As a disabled vet, I have multiple disabilities including PTSD and my dog, Danu, is seldom more than a few feet away from me but when we are outside she is usually free to just be a dog and do dog stuff. As I finished the book, I called Danu and she just looked at me. I stood and she moved until she was about 10 feet away and stopped. So I stumped stiffly over to her, grumbling about making me move when I was hurting and stiff. Then it dawned on me, Danu was forcing me to perform physical therapy. Once again, she was using INTELLIGENT DISOBEDIENCE to do what I needed even, or perhaps especially, when I didn't know I needed it. Had I not just finished Joaquin's book I may never have put it all together. Now, I can start working with her on another task with which she can help me to live a better life. As "the good book" said, the training never really ends for a service dog team. Thanks to Joaquin and Skeeter for teaching this old dog a new trick.
Rebecca Lysaght, Disabled Veteran and PTSDog handler
About the Author
Joaquin Juatai was an award winning Navy Journalist whose career included being selected as the Department of the Navy's Print Journalist of the Year in 2001. After an injury ended his military career, Juatai discovered that he was dealing not only with physical damage, but with Post Traumatic Stress as well. Juatai's journey of healing and recovery, accompanied by his PTSD Service Dog Skeeter, the Alaskan Malamute, has lead to the book, PTSDog: Post Traumatic Stress Disorder and the Service Dog, and to his mission in life: to help address the shocking epidemic of Veteran suicides by educating, supporting and advocating for the use of PTSD Service Dogs as part of the Veteran's treatment for PTSD.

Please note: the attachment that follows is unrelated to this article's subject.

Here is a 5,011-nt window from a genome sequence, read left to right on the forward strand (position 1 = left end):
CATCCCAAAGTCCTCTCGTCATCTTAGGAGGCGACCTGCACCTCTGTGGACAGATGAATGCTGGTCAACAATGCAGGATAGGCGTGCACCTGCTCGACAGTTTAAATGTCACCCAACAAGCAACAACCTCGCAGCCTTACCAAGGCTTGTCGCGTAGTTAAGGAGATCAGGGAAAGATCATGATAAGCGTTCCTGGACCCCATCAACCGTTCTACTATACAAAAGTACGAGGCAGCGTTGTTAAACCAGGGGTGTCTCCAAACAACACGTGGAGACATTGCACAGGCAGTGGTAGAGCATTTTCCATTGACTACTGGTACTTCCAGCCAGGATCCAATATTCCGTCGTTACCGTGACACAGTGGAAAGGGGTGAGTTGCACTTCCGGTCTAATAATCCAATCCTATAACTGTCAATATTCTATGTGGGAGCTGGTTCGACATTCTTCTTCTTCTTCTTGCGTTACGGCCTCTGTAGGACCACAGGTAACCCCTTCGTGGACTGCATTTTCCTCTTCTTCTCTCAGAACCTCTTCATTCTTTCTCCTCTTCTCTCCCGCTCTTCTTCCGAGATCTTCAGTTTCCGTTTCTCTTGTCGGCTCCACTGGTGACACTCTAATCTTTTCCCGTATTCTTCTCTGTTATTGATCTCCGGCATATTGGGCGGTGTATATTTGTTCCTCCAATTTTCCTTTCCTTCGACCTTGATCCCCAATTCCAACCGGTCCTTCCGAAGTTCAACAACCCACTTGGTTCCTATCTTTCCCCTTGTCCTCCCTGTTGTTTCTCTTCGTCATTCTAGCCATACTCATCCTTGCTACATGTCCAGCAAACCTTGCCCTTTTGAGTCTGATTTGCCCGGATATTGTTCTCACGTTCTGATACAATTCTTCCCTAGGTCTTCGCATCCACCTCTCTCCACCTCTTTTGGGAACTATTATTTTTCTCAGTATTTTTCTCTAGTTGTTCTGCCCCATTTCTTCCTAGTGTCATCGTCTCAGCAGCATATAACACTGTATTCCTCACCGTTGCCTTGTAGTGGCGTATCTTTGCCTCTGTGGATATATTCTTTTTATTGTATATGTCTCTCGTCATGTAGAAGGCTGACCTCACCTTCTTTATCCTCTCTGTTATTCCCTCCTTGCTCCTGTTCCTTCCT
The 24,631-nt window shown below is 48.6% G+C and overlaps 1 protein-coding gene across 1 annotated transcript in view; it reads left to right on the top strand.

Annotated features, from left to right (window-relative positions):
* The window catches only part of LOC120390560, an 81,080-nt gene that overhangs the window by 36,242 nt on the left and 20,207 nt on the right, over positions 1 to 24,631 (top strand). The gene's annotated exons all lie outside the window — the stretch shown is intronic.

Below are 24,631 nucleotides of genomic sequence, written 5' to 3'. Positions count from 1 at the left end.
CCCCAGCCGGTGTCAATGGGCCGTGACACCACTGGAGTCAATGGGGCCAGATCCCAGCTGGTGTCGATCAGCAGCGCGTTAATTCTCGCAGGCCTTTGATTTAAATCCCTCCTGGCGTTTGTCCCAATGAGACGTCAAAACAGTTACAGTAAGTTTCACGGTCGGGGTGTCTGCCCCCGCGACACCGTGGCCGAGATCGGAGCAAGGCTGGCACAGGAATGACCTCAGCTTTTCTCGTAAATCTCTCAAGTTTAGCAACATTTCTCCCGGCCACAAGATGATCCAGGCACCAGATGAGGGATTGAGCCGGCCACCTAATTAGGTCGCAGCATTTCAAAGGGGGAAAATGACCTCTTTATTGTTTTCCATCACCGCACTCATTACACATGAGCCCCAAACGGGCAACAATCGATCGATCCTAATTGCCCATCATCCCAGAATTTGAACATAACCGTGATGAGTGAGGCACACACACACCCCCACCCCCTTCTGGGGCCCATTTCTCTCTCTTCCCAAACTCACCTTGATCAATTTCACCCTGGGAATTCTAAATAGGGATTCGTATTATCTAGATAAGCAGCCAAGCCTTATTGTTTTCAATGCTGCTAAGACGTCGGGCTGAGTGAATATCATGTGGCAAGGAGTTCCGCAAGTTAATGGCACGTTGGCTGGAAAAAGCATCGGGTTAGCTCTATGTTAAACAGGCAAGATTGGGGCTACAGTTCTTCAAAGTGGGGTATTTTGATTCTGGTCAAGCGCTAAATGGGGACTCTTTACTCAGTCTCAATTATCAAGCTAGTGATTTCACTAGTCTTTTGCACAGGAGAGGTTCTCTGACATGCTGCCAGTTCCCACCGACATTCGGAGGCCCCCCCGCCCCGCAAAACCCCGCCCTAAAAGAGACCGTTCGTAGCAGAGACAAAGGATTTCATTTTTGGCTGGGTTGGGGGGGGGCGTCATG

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Melissa Hughes & Jäger, PTSDog team, disabled Navy veteran⚓
Before I go any further, I bought my book directly from the author and have his written permission to post the following picture of page 20. And when available, I will buy the Kindle version so that I can have the information on hand at all times. The book is that informative.
Joaquin Juatai breaks down the life of running a service dog. Everyone thinks it's all "cool" that we get to take our dogs everywhere we go. Which is why I asked for his permission to post page 20 here. Are you insane? These dogs are our medical devices, our wheelchairs so to speak. It's not all sunshine and rainbows being tethered to a dog 24/7, and he not only talks about it, but he interviews other teams so they can talk about how the general public treats them.
Joaquin breaks down the ADA law into small segments over an over again throughout the book. This makes it easy on the reader to understand the law. He even sites where he grabbed the information from the ADA website at the bottom of the page, which is a great reference tool. This makes this book a valuable asset for anyone looking for information on service animals. Business owners and SD teams alike.
He goes over training, ESA's vs SD's, fake service dogs, SD registries, personal experience and the list goes on and on! There is honestly so much information in this book all I can say is, "Wow, PTSDog nailed it!"
And on a personal note, do all of us SD teams a favor when you see us out an about, don't distract our dogs. We, the handlers, will talk to you. But our dogs are busy working and it could be fatal to some if you distract them.